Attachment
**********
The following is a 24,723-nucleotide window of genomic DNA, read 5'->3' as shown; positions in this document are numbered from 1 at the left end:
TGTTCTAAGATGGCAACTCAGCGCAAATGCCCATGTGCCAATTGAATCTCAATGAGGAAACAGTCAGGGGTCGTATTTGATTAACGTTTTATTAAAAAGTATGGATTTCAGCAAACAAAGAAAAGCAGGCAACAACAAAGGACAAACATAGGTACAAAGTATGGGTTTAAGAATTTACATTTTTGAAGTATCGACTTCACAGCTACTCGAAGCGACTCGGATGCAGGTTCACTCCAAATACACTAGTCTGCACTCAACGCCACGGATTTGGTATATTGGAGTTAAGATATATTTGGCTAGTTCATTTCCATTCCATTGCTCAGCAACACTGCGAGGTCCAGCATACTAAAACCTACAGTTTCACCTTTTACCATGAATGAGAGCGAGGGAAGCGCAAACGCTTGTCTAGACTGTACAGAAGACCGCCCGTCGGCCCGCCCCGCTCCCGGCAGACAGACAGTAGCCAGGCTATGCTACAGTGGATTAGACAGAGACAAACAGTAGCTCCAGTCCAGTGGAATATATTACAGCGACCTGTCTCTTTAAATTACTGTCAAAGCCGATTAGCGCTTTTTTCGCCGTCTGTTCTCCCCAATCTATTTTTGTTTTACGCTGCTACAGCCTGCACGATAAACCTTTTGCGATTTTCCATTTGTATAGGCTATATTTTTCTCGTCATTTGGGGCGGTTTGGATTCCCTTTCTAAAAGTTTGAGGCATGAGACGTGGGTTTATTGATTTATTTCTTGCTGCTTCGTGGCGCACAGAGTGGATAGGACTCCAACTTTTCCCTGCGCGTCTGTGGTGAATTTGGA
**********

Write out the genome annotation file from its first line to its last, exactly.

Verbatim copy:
The following is a 24,723-nucleotide window of genomic DNA, read 5'->3' as shown; positions in this document are numbered from 1 at the left end:
TGTTCTAAGATGGCAACTCAGCGCAAATGCCCATGTGCCAATTGAATCTCAATGAGGAAACAGTCAGGGGTCGTATTTGATTAACGTTTTATTAAAAAGTATGGATTTCAGCAAACAAAGAAAAGCAGGCAACAACAAAGGACAAACATAGGTACAAAGTATGGGTTTAAGAATTTACATTTTTGAAGTATCGACTTCACAGCTACTCGAAGCGACTCGGATGCAGGTTCACTCCAAATACACTAGTCTGCACTCAACGCCACGGATTTGGTATATTGGAGTTAAGATATATTTGGCTAGTTCATTTCCATTCCATTGCTCAGCAACACTGCGAGGTCCAGCATACTAAAACCTACAGTTTCACCTTTTACCATGAATGAGAGCGAGGGAAGCGCAAACGCTTGTCTAGACTGTACAGAAGACCGCCCGTCGGCCCGCCCCGCTCCCGGCAGACAGACAGTAGCCAGGCTATGCTACAGTGGATTAGACAGAGACAAACAGTAGCTCCAGTCCAGTGGAATATATTACAGCGACCTGTCTCTTTAAATTACTGTCAAAGCCGATTAGCGCTTTTTTCGCCGTCTGTTCTCCCCAATCTATTTTTGTTTTACGCTGCTACAGCCTGCACGATAAACCTTTTGCGATTTTCCATTTGTATAGGCTATATTTTTCTCGTCATTTGGGGCGGTTTGGATTCCCTTTCTAAAAGTTTGAGGCATGAGACGTGGGTTTATTGATTTATTTCTTGCTGCTTCGTGGCGCACAGAGTGGATAGGACTCCAACTTTTCCCTGCGCGTCTGTGGTGAATTTGGA